Remember all those ‘experts’ predicting $100/barrel crude and $5 gasoline? Did someone in the White House tell those experts this was going to happen?

Skandia Recluse on December 30, 2010 at 10:21 AM

A good START.
percysunshine on December 30, 2010 at 9:38 AM

A start to what? That’s not a facetious question; I genuinely have no idea what this means.

There are literally hundreds of diplomatic ways for countries to show contempt for one another. But kicking out ambassadors is the diplomatic equivalent of a guillotine. It is the very LAST resort in a breakdown of negotiations, generally taking place after a declaration of war.

But doing it as the FIRST indication of some sort of tiff between two leaders who had been acting like they had a high school crush on each other? This is frankly bizarre.

logis on December 30, 2010 at 10:24 AM

Great. Glad he showed some balls for once, BUT. Barry and kids won’t know what to do next and will end up mishandling this whole thing.

mimi1220 on December 30, 2010 at 10:24 AM

Yes and we will deploy a missile shield against those missiles Venezuela is getting from Iran…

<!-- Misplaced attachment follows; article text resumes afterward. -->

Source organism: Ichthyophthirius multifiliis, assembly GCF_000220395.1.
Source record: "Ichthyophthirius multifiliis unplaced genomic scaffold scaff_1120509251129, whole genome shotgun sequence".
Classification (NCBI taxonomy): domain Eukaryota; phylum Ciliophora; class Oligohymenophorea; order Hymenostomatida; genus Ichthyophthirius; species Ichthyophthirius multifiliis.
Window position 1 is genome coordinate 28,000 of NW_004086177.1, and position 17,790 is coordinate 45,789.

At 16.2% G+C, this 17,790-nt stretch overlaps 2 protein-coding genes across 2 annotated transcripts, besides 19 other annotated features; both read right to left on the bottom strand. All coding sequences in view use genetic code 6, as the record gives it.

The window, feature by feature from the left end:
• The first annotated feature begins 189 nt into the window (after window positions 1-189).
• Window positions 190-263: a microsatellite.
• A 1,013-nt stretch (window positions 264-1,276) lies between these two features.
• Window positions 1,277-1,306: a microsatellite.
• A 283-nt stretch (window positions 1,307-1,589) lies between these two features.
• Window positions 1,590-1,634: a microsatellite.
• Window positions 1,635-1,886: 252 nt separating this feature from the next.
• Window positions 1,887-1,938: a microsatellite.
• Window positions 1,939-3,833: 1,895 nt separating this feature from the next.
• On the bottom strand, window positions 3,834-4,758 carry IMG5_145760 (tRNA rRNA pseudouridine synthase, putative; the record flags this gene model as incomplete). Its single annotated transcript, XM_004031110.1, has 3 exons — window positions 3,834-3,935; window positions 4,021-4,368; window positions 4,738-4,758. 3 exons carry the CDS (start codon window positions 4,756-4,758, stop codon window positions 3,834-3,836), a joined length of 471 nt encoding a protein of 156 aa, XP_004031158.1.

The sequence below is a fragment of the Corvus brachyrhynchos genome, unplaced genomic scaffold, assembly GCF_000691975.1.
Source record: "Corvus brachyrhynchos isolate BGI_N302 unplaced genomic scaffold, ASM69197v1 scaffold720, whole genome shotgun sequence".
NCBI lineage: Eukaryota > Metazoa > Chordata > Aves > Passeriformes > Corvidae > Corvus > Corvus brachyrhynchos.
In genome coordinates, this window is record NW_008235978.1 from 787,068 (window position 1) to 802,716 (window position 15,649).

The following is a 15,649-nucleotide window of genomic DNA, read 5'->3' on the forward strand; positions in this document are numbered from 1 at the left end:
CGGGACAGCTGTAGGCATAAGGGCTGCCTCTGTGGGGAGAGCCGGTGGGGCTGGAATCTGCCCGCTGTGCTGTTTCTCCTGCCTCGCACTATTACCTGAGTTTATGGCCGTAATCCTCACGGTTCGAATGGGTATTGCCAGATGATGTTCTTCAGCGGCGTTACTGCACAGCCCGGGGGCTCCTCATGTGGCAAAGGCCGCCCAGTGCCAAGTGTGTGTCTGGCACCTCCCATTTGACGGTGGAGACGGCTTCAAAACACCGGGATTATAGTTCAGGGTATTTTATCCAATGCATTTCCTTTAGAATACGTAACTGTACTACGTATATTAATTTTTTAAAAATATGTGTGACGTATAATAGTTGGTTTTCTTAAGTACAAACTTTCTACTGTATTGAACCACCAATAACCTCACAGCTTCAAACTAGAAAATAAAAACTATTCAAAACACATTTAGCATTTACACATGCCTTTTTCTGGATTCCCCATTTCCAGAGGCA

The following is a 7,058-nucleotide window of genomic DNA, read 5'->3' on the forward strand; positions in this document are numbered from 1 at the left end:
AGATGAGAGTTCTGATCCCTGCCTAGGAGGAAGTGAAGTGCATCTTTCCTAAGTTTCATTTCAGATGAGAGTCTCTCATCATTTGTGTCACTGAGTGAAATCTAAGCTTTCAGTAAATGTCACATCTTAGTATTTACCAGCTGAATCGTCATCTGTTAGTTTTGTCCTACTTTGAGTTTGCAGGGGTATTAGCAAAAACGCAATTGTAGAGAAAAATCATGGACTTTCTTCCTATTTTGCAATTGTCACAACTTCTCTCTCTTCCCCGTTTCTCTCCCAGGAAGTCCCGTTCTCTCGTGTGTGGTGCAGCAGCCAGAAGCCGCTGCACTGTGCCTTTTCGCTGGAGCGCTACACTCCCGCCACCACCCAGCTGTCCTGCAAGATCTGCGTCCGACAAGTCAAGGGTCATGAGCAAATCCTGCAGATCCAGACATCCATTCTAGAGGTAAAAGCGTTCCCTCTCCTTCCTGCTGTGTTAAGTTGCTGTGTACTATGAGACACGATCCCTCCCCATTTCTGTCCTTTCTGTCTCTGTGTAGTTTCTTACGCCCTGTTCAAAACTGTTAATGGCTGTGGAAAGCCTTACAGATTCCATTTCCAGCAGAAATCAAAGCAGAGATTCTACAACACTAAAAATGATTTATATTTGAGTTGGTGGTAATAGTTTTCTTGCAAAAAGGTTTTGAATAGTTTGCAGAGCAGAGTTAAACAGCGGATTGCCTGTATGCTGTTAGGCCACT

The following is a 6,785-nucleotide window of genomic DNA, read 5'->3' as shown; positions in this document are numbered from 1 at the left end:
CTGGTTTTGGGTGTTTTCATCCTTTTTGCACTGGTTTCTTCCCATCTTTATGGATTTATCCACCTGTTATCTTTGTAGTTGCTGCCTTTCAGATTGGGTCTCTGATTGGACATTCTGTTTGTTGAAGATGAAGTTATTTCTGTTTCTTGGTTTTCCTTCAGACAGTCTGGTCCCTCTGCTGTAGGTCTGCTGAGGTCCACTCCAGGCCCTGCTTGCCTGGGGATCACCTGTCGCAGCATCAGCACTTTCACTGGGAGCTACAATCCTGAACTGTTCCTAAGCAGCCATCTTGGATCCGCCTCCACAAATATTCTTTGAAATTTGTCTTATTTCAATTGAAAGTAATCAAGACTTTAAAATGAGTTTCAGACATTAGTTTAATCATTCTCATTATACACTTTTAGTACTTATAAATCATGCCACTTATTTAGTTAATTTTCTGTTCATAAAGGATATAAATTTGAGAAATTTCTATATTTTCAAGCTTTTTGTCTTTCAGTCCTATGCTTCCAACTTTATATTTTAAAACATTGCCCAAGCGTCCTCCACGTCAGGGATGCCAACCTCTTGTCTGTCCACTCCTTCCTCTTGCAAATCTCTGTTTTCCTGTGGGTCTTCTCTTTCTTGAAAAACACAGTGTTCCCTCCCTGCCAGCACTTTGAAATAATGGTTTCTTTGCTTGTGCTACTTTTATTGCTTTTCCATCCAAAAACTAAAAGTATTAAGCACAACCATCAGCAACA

Oh, wait a second…

I’m sure that ‘Smart Diplomacy’ is at hand as Obama and the signers of the latest treaty try to explain just why, exactly, they don’t think the southern US should be protected against ballistic missiles bought by Venezuela from Iran. Of course Barry could just rip up the treaty and declare it null and void, but that would mean admitting it was a mistake to make it in the first place.

Catch-22, Barry. How does it feel to be out manuevered by blow-hards?

ajacksonian on December 30, 2010 at 10:27 AM

Then President Clinton did not want drilling in Anwar because it would take 10 years, he said. How long ago was that?

GaltBlvnAtty on December 30, 2010 at 10:28 AM

Obama should appoint John Bolton ambassador to Venezuela. See how Chavez likes THEM apples.

The Monster on December 30, 2010 at 10:28 AM

Well, this would be peachy keen if he would lift the moratorium on the gulf and restricitons in ANWAR. Not gonna hold my breath.

bitsy on December 30, 2010 at 10:33 AM

A good START.
percysunshine on December 30, 2010 at 9:38 AM